• Parkinson's disease;
  • linkage;
  • genomic convergence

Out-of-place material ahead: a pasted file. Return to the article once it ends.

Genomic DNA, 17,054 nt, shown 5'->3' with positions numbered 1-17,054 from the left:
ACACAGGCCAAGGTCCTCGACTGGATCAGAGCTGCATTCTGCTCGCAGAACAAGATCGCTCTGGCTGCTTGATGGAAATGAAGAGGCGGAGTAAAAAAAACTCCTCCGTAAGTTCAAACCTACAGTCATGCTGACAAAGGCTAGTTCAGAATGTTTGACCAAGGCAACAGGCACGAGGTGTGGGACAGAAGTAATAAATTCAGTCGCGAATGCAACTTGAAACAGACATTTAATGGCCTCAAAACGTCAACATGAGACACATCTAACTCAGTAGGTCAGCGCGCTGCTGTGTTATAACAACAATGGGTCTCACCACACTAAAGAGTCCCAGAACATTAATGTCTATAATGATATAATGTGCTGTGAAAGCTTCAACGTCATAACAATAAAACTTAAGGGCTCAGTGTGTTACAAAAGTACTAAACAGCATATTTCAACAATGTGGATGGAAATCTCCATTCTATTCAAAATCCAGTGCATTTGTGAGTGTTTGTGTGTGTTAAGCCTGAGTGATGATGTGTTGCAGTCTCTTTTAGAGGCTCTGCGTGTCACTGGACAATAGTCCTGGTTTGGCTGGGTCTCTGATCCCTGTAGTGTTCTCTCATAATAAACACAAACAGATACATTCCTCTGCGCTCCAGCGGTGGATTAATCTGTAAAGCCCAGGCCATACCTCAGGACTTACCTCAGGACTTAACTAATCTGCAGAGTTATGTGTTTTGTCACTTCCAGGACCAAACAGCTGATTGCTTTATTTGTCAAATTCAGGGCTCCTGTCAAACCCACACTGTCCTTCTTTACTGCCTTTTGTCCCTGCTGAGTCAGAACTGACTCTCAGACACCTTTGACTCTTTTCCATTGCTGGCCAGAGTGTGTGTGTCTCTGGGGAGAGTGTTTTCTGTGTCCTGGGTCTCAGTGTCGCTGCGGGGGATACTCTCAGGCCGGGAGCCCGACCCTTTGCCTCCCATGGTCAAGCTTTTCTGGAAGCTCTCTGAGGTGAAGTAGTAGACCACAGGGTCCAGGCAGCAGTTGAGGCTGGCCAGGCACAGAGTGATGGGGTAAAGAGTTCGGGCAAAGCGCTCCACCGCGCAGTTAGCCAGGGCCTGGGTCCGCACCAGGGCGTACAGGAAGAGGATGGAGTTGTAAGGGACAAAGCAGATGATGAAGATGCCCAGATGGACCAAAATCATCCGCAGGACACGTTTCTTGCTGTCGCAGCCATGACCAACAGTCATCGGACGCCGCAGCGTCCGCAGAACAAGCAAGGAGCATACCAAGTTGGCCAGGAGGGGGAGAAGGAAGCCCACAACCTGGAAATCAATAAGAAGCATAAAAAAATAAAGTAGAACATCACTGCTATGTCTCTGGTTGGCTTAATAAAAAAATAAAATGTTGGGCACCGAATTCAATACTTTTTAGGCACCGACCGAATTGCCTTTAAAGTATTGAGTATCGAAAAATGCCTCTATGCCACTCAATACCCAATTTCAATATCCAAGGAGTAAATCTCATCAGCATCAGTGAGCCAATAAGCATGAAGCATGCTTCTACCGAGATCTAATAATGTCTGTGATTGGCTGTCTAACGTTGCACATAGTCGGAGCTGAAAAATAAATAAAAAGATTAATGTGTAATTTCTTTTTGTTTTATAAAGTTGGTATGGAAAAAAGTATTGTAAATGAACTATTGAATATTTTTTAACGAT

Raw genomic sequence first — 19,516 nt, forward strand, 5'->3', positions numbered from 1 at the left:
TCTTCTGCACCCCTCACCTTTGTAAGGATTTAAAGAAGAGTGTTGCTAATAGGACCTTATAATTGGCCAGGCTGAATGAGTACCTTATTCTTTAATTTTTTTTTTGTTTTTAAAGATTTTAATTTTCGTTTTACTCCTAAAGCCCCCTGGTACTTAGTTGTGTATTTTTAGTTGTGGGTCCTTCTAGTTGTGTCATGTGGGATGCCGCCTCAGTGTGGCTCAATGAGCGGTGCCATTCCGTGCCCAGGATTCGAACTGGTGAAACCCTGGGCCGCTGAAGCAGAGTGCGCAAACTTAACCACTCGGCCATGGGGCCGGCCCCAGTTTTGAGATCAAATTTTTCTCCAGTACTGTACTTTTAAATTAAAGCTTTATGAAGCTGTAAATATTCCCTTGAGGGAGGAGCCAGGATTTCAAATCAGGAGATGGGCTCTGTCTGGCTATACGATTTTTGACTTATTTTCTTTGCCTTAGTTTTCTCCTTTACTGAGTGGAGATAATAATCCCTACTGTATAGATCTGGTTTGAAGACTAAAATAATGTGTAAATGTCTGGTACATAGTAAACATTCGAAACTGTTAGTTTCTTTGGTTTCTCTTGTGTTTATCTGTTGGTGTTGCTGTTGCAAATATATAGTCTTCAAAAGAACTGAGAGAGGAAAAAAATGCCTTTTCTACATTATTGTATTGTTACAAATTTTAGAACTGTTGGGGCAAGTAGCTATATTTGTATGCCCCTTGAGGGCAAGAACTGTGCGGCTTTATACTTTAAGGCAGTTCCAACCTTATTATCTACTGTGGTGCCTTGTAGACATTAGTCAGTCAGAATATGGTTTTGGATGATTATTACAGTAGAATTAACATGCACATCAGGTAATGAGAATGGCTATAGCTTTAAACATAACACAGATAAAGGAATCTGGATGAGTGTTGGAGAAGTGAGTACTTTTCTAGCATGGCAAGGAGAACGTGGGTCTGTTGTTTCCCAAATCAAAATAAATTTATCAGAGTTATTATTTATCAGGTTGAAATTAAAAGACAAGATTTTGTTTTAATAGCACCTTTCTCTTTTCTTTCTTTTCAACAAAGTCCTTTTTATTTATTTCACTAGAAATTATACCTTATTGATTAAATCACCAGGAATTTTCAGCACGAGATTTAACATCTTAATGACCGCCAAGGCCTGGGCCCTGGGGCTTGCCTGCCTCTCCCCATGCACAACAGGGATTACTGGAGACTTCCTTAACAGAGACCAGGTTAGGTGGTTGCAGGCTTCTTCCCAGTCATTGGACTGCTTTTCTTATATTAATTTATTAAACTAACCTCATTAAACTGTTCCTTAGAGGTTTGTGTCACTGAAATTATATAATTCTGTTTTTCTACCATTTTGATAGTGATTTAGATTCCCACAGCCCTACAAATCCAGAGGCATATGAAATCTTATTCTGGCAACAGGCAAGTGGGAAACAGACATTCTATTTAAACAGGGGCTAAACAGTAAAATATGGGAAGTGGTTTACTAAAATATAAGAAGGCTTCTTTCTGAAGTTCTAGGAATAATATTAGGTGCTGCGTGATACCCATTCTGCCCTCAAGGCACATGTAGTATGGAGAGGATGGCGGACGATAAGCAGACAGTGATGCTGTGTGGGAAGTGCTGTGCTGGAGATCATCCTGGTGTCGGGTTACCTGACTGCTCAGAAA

Genomic convergence is a multistep approach that combines gene expression with genomic linkage to identify and prioritize susceptibility genes for complex disease. As a first step, we previously performed linkage analysis on 174 multiplex Parkinson's disease (PD) families, identifying five peaks for PD risk and two for genes affecting age at onset (AAO) in PD [Hauser et al., Hum Mol Genet 2003;12:671–677]. We report here the next step: serial analysis of gene expression [SAGE; Scott et al., JAMA 2001;286:2239–2242] to analyze substantia nigra tissue from three PD patients and two age-matched controls. We find 933 differentially expressed genes (P < 0.05) between PD and controls, but of these, only 50 genes represented by unique SAGE tags map within our previously described PD linkage regions. Furthermore, genes encoded by mitochondrial DNA are expressed 1.5-fold higher in PD patients versus controls, without an increase in the corresponding nuclear-encoded mitochondrial components, suggesting an increase in mtDNA genomes in PD or a disjunction with nuclear expression. The next step in the genomic convergence process will be to screen these 50 high-quality candidate genes for association with PD risk susceptibility and genetic effects on AAO. © 2005 Movement Disorder Society